The HIV Medicine Association (HIVMA) joined numerous health and legal professionals in supporting a required report on the military’s HIV and hepatitis B policies that was included in the 2014 defense bill which Congress passed Dec. 20.
The FY2014 National Defense Authorization Act includes two provisions that have the potential to eliminate discriminatory policies around HIV and hepatitis B by compelling the Department of Defense to medically justify current policies. This is a significant step toward reform of HIV criminalization laws.
The provisions require the Secretary of Defense to prepare a report for Congress concerning members of the Armed Forces who have HIV or hepatitis B. The report is to include a description of policies "addressing the enlistment or commissioning of individuals with these conditions” as well as “retention policies, deployment policies, discharge policies and disciplinary policies regarding individuals with these conditions." The defense act specifies that the report must include an assessment of whether these policies "reflect an evidence-based, medically accurate understanding" of how these conditions are contracted and transmitted.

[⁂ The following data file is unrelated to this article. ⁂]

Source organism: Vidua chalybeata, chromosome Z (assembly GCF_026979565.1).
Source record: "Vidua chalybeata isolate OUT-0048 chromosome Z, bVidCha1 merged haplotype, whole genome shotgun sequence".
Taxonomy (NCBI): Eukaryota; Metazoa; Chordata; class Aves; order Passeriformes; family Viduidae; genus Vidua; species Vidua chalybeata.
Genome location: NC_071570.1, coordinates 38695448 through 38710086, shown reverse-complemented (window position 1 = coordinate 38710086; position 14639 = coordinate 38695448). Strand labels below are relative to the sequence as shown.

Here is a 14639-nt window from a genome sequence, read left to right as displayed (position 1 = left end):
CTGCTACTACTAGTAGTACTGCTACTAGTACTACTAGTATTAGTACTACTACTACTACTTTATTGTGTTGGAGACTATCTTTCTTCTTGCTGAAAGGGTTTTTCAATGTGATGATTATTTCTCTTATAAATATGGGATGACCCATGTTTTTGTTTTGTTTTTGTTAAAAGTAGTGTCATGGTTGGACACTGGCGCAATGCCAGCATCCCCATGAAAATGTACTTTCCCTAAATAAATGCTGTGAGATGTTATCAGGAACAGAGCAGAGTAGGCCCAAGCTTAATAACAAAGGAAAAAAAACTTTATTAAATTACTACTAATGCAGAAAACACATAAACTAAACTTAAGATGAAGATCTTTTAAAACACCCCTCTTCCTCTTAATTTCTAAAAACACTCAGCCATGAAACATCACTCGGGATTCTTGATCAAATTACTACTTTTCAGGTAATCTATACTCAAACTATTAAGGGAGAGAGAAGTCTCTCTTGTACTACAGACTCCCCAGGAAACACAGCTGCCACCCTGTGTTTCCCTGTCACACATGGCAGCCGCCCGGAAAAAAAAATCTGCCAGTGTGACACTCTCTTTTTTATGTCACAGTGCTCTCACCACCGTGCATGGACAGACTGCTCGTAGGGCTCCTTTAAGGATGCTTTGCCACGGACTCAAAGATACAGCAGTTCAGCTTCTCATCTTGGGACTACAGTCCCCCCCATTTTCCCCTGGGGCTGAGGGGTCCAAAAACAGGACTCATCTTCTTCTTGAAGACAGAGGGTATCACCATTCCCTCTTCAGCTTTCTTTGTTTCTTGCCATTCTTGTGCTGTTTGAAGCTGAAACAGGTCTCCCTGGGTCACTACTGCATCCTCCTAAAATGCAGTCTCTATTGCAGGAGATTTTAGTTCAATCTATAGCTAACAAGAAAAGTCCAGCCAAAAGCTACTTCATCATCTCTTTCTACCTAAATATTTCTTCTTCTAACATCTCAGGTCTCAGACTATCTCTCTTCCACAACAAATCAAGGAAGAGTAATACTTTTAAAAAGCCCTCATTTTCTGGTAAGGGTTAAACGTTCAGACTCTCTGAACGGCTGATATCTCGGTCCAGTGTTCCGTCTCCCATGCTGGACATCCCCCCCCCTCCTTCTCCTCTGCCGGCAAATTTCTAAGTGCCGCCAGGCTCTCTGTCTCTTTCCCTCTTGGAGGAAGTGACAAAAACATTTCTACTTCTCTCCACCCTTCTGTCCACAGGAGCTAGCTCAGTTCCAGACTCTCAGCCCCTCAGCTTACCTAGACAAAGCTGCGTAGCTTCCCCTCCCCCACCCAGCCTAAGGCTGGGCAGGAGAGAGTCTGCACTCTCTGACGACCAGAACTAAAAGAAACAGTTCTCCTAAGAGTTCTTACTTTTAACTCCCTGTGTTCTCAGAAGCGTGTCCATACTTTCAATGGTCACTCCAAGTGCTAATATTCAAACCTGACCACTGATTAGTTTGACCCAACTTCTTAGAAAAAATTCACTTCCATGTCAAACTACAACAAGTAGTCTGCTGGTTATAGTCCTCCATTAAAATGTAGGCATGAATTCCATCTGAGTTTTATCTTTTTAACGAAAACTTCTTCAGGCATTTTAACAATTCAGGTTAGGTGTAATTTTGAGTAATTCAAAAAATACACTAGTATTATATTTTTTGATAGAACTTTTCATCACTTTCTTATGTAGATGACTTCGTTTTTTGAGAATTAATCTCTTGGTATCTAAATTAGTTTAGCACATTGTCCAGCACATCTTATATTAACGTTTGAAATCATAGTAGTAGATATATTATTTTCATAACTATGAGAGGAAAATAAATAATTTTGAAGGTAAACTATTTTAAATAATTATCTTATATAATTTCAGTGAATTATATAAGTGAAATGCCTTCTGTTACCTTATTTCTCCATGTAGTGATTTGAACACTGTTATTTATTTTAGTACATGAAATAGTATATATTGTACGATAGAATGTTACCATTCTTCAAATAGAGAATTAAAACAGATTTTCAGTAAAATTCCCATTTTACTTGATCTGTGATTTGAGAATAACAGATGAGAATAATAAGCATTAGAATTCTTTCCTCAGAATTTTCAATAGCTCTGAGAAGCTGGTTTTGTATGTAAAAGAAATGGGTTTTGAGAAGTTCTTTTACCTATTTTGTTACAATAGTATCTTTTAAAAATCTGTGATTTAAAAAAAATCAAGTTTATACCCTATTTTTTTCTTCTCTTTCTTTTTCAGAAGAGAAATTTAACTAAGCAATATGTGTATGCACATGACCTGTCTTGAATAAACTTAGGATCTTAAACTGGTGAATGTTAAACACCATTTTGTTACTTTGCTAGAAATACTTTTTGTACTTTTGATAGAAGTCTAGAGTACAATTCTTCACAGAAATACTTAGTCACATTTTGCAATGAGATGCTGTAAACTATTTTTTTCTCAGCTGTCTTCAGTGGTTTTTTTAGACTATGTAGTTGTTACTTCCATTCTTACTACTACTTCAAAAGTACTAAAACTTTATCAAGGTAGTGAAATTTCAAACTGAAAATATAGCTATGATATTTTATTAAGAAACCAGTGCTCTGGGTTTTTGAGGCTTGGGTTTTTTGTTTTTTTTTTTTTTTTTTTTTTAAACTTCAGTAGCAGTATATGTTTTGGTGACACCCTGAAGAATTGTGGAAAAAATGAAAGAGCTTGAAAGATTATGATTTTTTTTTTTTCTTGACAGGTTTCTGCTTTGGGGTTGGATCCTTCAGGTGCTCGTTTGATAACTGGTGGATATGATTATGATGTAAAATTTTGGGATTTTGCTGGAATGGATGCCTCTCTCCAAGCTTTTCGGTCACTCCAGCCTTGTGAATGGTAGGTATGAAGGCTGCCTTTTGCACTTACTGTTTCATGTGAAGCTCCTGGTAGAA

Michael Horberg, MD, FIDSA, an HIVMA Board member and former chair, hailed the defense bill’s HIV directive in a press release
(PDF) issued by the Positive Justice Project, a network of individuals and agencies representing people with HIV. “The notion that people with HIV cannot enlist and serve in any aspect of the military, or that their health status warrants special 'safe sex' orders or punishments for consensual sex, seems rooted in a 1980’s understanding of HIV, and flies in the face of national efforts to get people with HIV tested and into treatment.”
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